Eight months ago I walked away from a peachy, picture-perfect relationship in order to “find myself.” My ex and I had been together for seven years and were on the verge of engagement. We lived together. We had a dog. We even started saving baby clothes. Everything seemed planned out with precision until, one day – I got an unexpected phone call. A recruiter in Silicon Valley was seeking me out for a prestigious position at a top tech company. This opportunity was exactly what I had been dreaming of. Despite living 100+ miles away, I accepted the offer.
When I began my new job, I was suddenly surrounded by the elite working class. Every corner of campus was occupied by a new accent. I had never been exposed to so many brilliant, globally-diverse minds. My office floor alone was home to four startups acquired from countries across Europe and Asia.
Being in the Silicon Valley had a powerful impact on me. Maybe it was the surplus of tall, foreign men in leather boots or perhaps (more likely) it was the re-awakening of my inner career woman. Either way, each day I went off on my commute, I grew frantic with inner turmoil contemplating the pros and cons of staying with my ex. Was this it? Was I doomed to a lifelong dependence on Netflix and chill? Would I be having babies? Would I be arguing with his mother over what food to feed the kids?
Although every ounce of my rational mind told me to stay and take the safe route, the temptation of a new life was overwhelming and ever increasing in power. Most of my friends thought I was “just going through a phase,” and suggested I “wait it out.” They were wrong.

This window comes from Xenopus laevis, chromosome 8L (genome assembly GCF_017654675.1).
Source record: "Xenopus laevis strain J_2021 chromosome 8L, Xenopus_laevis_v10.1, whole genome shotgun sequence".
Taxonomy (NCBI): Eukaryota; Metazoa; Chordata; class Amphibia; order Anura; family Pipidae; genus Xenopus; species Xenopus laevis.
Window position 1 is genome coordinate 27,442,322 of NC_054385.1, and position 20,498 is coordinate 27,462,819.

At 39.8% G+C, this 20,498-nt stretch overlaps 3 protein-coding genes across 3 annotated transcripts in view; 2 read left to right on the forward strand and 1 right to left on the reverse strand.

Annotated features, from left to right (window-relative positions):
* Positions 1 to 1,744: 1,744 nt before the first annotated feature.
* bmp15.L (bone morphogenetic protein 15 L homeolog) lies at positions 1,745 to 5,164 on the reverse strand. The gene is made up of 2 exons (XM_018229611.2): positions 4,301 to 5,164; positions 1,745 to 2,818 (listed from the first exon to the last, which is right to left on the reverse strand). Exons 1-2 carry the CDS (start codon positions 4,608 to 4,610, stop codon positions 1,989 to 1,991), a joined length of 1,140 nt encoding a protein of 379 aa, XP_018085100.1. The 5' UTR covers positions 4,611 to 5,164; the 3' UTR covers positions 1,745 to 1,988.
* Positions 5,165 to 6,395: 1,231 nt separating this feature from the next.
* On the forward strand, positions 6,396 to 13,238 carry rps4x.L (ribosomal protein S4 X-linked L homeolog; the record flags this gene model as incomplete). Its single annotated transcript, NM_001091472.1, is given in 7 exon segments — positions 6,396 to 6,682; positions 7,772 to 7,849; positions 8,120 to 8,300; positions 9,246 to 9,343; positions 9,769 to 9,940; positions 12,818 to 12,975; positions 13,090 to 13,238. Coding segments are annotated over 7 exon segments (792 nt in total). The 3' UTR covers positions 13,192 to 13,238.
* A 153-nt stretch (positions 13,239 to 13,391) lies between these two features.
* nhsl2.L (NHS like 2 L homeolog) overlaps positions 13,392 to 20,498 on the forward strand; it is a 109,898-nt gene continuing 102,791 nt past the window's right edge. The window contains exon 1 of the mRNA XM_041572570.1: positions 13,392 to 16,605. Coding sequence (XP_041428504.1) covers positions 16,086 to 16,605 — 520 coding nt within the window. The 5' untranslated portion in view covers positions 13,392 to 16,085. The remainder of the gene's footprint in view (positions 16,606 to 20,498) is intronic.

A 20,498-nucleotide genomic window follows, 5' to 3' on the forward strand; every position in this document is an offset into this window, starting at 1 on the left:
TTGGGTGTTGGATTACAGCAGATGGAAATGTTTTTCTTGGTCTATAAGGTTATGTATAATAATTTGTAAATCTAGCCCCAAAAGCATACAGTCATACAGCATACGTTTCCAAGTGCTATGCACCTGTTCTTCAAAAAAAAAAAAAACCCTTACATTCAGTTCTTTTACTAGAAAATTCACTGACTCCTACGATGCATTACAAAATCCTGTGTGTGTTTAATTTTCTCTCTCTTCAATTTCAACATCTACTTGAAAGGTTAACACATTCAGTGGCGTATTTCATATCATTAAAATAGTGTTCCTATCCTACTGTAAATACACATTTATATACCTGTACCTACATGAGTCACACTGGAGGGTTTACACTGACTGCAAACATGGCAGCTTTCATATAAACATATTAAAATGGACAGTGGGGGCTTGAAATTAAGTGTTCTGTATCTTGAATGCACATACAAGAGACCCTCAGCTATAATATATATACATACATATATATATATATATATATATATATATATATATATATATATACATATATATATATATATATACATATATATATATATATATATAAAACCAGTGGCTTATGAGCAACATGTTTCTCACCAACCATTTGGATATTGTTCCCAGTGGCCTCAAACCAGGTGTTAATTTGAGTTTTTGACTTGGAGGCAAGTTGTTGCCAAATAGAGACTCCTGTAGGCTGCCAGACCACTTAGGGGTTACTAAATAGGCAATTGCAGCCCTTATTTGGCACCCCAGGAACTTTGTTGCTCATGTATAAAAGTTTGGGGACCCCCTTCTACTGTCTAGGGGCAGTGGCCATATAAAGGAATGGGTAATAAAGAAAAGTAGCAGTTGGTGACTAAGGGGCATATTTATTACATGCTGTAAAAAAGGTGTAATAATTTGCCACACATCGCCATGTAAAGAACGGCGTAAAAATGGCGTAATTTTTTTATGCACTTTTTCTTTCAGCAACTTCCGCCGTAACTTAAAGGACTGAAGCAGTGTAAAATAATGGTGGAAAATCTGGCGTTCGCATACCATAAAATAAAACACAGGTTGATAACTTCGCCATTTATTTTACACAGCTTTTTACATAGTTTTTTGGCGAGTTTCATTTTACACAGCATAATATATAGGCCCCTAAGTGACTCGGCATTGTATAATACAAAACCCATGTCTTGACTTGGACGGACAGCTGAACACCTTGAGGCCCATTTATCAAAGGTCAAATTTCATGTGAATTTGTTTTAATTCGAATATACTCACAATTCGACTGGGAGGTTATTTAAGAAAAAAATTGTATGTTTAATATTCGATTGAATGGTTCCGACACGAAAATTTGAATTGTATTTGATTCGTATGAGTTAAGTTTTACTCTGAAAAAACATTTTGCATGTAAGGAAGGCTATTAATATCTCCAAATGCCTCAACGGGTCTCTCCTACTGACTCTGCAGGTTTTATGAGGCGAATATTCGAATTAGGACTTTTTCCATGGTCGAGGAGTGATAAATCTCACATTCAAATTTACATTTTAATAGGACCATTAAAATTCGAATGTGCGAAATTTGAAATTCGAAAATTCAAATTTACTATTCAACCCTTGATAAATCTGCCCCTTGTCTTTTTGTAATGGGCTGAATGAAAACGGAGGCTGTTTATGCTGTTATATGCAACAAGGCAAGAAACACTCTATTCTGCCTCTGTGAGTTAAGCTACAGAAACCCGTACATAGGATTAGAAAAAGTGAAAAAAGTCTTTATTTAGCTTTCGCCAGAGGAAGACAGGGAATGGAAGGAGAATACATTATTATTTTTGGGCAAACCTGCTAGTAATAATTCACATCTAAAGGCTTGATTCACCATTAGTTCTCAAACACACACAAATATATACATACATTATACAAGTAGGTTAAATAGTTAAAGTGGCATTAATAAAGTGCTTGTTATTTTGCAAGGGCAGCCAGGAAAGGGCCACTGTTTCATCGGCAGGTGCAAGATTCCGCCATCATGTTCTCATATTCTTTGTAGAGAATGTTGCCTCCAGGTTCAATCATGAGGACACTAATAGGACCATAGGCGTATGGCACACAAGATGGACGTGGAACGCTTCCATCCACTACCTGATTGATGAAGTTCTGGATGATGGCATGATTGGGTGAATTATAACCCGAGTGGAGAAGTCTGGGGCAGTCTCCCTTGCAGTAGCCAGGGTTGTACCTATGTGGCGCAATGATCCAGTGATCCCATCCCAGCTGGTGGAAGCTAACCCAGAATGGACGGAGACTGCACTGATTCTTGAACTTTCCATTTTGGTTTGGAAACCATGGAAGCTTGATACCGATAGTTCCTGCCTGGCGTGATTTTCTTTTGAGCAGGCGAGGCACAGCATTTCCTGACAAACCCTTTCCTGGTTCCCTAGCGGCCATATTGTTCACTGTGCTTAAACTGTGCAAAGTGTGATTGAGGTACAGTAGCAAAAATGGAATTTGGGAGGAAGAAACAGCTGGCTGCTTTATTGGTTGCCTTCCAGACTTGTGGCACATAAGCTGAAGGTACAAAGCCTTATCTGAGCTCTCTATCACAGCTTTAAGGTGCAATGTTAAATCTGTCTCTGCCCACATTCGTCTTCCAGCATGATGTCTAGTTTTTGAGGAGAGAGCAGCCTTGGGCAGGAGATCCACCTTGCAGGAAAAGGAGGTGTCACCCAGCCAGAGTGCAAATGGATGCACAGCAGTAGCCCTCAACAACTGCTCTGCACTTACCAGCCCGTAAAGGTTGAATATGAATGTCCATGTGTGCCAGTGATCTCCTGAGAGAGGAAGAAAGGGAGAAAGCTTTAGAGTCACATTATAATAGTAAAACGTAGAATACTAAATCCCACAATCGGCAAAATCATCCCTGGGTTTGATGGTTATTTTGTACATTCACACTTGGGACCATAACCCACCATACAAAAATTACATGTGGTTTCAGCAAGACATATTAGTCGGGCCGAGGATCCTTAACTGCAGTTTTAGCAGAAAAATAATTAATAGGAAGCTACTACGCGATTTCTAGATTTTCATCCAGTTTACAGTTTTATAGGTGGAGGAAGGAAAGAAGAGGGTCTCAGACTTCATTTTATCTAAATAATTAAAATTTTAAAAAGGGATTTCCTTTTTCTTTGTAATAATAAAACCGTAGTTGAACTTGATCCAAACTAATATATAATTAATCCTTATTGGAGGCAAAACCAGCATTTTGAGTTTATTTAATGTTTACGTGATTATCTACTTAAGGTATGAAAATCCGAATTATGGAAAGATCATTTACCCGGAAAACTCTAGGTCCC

Within half a year, my darling relationship had completely crumbled. I couldn’t quell the curiosity of what things were like on the other side. I wanted material gain; I wanted sexual escapades, but most importantly: I wanted self-discovery.
After much deliberation, introspection, and self-doubt, I chose the unknown. Leaving a serious relationship for a legitimate “It’s not you. It’s me,” is wholly confusing – especially in your late twenties. You question everything about yourself. You wonder if you have an underlying personality disorder or a crippling case of commitment issues. You wonder if you’re a self-saboteur, destined to be forever alone. You ask, “What happens when I’m old?” Giving up my prospects for the future family that more than a few friends had been jealous of, gave me immense guilt. But I gave it up anyway – I gave it up on the haunting hunch that there was more for me out there. So what if I were a heartless person willing to abandon seven years of loyalty and security for selfish hypotheticals? Who cared if I no longer understood myself or my emotions? I took the plunge.
In the short time I’ve been single in the Silicon Valley, life has been saucy. I’ve started, ended, and re-started a myriad of trysts and imbroglios. I’ve encountered the polyamorous, the commitmentphobes, the family-freaks, the rich sociopaths, the socially awkward, the narcissists, the ghosters, the founder fuckboys, the Tinder terrorists, and the scandalous: coworker conundrums. I’ve seen a lot. I’ve been through a lot. And now it’s time to talk about it. After all of my dalliances, there is no way I could write about my affairs without:
A. Getting fired,
B. Isolating myself from friends and acquaintances,
C. Pissing off everyone I’ve ever dated or am currently seeing.
So, here I am, here to give you the anonymous insider scoop from a personal, unfiltered perspective.
Welcome to my life – a mix of Sex and the City, Silicon Valley, Gossip Girl, New Girl, and whatever happens to be playing on Lifetime.